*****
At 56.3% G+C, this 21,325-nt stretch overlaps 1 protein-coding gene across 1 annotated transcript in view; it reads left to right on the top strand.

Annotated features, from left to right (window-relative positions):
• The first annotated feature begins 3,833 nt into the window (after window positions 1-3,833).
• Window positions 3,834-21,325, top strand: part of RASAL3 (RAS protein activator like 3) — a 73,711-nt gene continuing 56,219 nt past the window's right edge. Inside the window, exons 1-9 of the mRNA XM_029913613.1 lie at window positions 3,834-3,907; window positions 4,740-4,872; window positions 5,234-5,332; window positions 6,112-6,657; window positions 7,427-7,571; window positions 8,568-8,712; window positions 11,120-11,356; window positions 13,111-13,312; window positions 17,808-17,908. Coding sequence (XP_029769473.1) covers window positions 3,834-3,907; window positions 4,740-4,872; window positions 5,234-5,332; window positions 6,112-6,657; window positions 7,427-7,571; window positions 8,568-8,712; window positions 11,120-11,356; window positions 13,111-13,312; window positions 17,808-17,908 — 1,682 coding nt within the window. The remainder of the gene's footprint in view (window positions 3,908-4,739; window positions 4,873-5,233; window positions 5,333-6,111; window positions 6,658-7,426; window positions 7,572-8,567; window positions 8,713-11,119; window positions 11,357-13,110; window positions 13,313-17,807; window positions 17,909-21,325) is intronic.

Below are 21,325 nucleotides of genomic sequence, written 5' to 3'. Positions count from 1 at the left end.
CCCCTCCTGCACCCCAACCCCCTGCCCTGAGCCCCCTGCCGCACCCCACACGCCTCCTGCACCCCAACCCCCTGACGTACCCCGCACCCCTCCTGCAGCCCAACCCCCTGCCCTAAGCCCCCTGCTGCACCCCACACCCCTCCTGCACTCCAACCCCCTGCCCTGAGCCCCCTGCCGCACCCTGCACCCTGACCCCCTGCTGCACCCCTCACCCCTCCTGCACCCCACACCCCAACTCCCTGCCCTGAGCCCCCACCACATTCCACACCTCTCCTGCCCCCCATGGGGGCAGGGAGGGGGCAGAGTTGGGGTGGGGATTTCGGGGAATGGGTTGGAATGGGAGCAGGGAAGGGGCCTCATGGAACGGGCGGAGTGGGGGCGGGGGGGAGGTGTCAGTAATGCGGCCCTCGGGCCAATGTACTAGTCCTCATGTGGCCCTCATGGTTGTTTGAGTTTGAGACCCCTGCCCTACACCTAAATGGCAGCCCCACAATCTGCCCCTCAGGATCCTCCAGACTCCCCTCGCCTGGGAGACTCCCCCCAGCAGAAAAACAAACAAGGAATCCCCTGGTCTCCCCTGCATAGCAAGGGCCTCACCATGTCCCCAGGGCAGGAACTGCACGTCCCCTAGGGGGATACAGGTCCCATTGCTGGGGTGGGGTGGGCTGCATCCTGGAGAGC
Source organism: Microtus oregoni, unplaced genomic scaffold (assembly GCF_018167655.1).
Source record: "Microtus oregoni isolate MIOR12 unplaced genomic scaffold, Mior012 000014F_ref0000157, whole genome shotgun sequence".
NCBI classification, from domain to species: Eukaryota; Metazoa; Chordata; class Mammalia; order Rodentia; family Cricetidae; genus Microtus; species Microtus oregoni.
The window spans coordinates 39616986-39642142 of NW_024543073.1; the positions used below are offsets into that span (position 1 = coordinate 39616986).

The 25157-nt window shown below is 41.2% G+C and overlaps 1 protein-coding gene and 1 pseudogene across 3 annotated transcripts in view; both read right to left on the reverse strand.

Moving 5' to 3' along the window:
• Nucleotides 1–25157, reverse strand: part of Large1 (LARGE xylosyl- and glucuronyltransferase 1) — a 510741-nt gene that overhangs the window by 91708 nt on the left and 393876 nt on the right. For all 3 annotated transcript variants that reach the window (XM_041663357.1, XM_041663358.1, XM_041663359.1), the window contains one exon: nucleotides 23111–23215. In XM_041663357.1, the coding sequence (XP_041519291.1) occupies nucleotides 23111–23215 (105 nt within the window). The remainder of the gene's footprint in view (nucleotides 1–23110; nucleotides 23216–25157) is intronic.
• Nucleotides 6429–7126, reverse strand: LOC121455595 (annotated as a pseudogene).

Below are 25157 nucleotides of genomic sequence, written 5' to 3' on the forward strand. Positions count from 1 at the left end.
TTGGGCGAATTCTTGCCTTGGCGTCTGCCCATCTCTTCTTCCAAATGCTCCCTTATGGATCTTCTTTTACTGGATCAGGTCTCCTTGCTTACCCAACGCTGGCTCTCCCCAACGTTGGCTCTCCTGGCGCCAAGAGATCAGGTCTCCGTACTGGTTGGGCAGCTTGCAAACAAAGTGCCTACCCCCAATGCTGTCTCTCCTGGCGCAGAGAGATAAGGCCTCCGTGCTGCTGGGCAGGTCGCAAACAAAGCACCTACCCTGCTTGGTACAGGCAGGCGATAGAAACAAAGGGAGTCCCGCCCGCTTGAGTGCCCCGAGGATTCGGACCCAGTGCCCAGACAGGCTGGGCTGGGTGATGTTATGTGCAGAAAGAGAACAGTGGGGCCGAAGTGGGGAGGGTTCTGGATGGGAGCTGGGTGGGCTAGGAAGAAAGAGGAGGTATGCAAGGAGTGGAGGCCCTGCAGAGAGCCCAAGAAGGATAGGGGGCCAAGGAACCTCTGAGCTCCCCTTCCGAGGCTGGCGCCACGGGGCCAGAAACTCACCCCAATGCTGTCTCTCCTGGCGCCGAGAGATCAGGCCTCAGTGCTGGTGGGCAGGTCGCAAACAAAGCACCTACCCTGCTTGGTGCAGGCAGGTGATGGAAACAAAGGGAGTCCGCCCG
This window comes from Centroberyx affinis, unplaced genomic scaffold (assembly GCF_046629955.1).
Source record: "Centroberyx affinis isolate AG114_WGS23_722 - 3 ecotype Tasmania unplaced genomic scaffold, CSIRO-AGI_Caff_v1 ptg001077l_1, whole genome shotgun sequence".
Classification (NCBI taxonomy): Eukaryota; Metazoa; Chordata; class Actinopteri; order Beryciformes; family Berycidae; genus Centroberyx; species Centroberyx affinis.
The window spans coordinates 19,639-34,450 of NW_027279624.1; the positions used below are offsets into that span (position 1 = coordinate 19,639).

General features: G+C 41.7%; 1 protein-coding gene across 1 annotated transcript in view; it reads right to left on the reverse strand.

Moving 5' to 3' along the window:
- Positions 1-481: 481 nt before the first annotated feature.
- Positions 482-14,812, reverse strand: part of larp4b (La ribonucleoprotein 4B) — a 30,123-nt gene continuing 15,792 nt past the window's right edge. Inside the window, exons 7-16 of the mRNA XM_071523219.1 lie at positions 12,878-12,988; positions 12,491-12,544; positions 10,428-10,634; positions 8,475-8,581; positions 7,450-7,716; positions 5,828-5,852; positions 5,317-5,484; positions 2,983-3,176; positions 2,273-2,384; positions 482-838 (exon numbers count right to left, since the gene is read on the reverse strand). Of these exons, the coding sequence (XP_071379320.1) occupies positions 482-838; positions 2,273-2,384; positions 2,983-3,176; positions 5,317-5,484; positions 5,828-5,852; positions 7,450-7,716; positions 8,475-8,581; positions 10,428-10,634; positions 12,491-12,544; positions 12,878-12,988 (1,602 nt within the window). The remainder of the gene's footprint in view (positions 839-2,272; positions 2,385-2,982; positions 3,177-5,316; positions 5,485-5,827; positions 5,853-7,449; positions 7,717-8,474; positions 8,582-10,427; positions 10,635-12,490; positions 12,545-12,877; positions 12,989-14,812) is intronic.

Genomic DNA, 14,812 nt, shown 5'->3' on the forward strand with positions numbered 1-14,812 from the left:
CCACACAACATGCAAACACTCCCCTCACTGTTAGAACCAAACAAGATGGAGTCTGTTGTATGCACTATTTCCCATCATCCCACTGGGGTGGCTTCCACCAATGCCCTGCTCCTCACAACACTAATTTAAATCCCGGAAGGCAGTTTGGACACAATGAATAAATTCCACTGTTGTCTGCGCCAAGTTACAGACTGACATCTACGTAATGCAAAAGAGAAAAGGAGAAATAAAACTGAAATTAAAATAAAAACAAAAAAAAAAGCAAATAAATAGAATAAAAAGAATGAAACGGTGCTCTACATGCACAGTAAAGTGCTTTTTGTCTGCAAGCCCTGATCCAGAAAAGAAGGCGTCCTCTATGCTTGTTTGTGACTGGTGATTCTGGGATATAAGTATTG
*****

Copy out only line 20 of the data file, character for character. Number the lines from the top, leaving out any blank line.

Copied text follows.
The window spans coordinates 19,639-34,450 of NW_027279624.1; the positions used below are offsets into that span (position 1 = coordinate 19,639).